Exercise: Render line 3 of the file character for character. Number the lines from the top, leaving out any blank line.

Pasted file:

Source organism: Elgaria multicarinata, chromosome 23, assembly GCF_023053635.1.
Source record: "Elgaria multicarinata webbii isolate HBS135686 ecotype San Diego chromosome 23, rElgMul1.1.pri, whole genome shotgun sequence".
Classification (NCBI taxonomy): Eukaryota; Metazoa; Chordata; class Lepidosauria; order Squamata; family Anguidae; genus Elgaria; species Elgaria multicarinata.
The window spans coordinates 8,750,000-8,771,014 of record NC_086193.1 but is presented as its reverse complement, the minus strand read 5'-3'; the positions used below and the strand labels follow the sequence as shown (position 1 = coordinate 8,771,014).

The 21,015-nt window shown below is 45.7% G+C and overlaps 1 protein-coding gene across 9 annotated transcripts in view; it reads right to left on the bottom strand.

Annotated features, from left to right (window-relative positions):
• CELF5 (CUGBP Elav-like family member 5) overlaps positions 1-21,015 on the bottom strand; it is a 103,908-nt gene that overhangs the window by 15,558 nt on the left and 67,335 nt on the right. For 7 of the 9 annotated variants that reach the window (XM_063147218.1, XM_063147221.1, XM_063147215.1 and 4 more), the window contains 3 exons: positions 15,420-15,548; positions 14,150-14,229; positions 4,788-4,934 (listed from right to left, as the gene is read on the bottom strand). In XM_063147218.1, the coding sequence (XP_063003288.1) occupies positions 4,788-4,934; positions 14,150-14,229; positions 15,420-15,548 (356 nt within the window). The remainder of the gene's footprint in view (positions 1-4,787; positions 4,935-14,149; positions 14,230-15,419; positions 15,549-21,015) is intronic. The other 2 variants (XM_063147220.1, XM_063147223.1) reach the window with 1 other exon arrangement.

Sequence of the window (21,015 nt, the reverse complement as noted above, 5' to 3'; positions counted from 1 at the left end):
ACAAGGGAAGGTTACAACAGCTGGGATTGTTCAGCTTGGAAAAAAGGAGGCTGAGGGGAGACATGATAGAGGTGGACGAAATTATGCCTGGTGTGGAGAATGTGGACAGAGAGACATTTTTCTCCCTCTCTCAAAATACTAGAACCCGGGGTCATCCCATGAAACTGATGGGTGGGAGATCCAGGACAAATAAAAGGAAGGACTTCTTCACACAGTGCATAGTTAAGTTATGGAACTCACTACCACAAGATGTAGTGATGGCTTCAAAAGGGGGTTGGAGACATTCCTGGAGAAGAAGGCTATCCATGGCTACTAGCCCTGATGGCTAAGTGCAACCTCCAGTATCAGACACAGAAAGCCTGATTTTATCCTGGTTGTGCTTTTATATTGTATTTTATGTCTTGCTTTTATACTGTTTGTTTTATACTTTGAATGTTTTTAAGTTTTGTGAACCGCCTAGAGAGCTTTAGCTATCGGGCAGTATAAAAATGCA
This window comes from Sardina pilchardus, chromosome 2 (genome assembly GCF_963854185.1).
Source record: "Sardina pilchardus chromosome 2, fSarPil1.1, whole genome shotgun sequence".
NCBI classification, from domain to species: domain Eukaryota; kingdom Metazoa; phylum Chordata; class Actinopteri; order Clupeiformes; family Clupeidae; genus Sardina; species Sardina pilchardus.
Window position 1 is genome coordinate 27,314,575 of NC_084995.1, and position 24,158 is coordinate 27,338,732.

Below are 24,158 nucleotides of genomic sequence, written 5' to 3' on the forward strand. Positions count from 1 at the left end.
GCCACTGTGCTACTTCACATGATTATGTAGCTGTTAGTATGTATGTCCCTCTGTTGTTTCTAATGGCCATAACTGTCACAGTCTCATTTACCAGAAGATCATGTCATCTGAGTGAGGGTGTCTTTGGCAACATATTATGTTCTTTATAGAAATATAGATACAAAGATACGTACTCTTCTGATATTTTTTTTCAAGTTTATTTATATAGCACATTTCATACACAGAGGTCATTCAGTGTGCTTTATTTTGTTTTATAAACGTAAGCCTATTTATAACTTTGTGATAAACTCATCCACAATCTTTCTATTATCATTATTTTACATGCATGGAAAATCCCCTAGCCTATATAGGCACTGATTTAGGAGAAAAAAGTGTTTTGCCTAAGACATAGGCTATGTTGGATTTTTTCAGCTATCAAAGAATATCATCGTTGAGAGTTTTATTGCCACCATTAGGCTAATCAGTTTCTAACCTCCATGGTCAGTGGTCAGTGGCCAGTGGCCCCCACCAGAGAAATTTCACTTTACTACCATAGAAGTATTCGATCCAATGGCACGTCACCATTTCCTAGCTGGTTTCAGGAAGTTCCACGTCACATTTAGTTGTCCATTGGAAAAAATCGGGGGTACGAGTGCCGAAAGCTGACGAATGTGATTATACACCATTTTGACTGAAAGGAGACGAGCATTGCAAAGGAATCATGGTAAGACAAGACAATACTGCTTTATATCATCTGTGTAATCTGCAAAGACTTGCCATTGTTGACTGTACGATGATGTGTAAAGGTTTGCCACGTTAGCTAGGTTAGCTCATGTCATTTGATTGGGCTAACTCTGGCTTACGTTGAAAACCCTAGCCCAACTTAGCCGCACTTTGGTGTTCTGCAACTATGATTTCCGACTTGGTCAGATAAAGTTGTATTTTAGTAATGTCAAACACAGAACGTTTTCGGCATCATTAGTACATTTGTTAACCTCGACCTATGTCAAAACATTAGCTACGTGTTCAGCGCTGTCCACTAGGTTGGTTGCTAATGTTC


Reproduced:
Classification (NCBI taxonomy): Eukaryota; Metazoa; Chordata; class Lepidosauria; order Squamata; family Anguidae; genus Elgaria; species Elgaria multicarinata.